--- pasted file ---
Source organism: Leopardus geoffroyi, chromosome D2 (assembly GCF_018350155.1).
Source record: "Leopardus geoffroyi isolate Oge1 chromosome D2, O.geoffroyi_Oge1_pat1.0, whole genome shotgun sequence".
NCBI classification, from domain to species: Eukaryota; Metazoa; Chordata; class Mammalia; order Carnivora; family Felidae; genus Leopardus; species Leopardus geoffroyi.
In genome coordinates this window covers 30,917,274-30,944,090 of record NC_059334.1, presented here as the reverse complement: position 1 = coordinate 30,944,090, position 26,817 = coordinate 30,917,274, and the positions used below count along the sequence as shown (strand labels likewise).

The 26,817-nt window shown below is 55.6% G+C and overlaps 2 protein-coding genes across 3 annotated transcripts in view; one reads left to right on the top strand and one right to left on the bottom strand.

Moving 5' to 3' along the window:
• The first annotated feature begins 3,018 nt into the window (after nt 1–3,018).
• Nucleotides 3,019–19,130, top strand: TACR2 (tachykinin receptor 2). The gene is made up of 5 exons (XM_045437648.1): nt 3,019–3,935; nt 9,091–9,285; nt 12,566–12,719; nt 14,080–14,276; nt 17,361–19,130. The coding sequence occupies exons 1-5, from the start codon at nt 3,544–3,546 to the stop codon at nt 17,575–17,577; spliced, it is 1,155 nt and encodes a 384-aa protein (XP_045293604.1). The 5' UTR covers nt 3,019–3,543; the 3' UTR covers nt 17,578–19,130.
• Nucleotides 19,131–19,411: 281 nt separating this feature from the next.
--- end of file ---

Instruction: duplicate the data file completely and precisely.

Source organism: Leopardus geoffroyi, chromosome D2 (assembly GCF_018350155.1).
Source record: "Leopardus geoffroyi isolate Oge1 chromosome D2, O.geoffroyi_Oge1_pat1.0, whole genome shotgun sequence".
NCBI classification, from domain to species: Eukaryota; Metazoa; Chordata; class Mammalia; order Carnivora; family Felidae; genus Leopardus; species Leopardus geoffroyi.
In genome coordinates this window covers 30,917,274-30,944,090 of record NC_059334.1, presented here as the reverse complement: position 1 = coordinate 30,944,090, position 26,817 = coordinate 30,917,274, and the positions used below count along the sequence as shown (strand labels likewise).

The 26,817-nt window shown below is 55.6% G+C and overlaps 2 protein-coding genes across 3 annotated transcripts in view; one reads left to right on the top strand and one right to left on the bottom strand.

Moving 5' to 3' along the window:
• The first annotated feature begins 3,018 nt into the window (after nt 1–3,018).
• Nucleotides 3,019–19,130, top strand: TACR2 (tachykinin receptor 2). The gene is made up of 5 exons (XM_045437648.1): nt 3,019–3,935; nt 9,091–9,285; nt 12,566–12,719; nt 14,080–14,276; nt 17,361–19,130. The coding sequence occupies exons 1-5, from the start codon at nt 3,544–3,546 to the stop codon at nt 17,575–17,577; spliced, it is 1,155 nt and encodes a 384-aa protein (XP_045293604.1). The 5' UTR covers nt 3,019–3,543; the 3' UTR covers nt 17,578–19,130.
• Nucleotides 19,131–19,411: 281 nt separating this feature from the next.